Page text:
Continuing the Voyaging with Velella series by ASA writer-at-large Meghan Harvey. Meghan and her husband Prescott have been cruising aboard their boat Velella for the past 8 months, and are now taking a honeymoon sail in the San Juan Islands.
Sitting here on Velella this morning in the fog, drinking my coffee “blonde and bitter” like usual, and checking the tides to determine our best time of departure, it’s hard to believe that just last weekend we were tying the knot. I mean, THE king of all knots.
For weeks leading up to our wedding day, the weather was PERFECT. The intense yellow and pale pink wildflowers faded in May but were replaced by carpets of purple lupines, starlike bachelor’s buttons, and feathery queen anne’s lace as our wedding day drew near. We kept congratulating ourselves for choosing the most idyllic time of year in the Columbia Gorge–the grass was still bright green, rippled by the warm June wind, and the tree buds burst open into shady canopies just in time–it was a fairytale setting. Still, forced by habit, I checked NOAA’s weather forecasts and our own SSB GRIB files daily, just to make sure we had a good weather window for wedding day.
Of course, on the morning of June 18th, I woke up to heavy-hanging clouds and rain pelting the huge windows of the house we had rented for the wedding party to share. My wonderful bridesmaids flitted about and distracted me with hot coffee in bed, and everyone seemed a bit nervous about whether I would become bridezilla on account of the weather. We piled into cars and headed out to get manicures, chatting over the sound of squeaky wiper blades.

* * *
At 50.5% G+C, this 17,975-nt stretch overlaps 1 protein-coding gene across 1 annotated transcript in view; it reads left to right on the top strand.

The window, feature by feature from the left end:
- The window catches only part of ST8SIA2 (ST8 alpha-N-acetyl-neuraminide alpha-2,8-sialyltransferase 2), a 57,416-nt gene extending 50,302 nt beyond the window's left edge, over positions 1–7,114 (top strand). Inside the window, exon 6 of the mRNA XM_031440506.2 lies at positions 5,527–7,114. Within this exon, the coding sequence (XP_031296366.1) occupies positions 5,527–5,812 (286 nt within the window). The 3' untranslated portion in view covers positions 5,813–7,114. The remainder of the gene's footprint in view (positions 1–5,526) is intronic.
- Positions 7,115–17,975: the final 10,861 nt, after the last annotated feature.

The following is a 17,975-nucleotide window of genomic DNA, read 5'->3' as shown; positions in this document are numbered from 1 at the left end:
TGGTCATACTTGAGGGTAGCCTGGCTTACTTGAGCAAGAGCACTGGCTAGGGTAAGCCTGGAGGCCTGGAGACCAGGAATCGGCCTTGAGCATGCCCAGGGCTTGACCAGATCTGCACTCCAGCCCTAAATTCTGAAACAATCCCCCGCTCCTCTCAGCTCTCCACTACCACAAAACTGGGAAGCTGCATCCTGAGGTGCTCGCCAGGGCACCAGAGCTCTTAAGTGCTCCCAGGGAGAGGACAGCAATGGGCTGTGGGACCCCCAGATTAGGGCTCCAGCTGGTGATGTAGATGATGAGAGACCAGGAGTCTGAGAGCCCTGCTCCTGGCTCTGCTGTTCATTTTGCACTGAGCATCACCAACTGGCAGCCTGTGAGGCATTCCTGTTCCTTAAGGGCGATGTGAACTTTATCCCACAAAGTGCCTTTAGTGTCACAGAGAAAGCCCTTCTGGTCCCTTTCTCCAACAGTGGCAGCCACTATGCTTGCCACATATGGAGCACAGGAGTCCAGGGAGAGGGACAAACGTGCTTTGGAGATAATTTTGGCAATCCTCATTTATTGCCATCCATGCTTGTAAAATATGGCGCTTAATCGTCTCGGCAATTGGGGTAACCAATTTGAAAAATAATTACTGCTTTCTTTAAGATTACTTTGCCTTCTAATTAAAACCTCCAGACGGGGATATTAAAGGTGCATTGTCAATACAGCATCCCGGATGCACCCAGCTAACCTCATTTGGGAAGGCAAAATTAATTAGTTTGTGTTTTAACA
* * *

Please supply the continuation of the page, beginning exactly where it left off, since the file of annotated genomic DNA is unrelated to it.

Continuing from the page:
As we came out of the manicure salon in a downpour, I thought, I met this boy in the rain, fell in love with him in the rain, sailed with him unprotected from the driving rain!–this is romantic too. Plus, life on a sailboat has really driven home that weather is truly and completely outside of my control, so there’s no use worrying about it. So, I didn’t. Instead, I took a jacuzzi bath with a mimosa.
Anyway, as you can see by the pictures, the sun won out, wiped away any trace of dampness, and crowned the afternoon with the most glorious light. Ceremony time crept closer and the guests started to arrive. The rest went by so fast, I felt like I was barely there. But as we get underway on Velella again today, certain words from our ceremony still ring in my mind:
“Up until now, your commitment to one another has been incredibly full of adventure. You were both free to step off at any moment, but you didn’t. Now, in preparing for your next adventure, you agree that this outstanding partnership will outlast all adventures. This journey is for life.”
It was a long time ago that we left this very slip in Seattle, headed out on an adventure that would last almost three years. That morning I was up at 4:30am, my hands shook when I untied the cleats, my heartbeat was loud in my chest as we backed out of the slip and the bow rose past the breakwater. Everything about departing on our first major voyage was terrifying and unknown. But this time, it couldn’t feel more different. We have thousands of miles beneath our steady keel. This boat is our comfortable home. My first mate is now my mate for life.
I couldn’t think of a better way for us to spend our first weeks of marriage than at sea together again, retracing our very first steps of our first adventure, while beginning another one. It’s the same, but very different.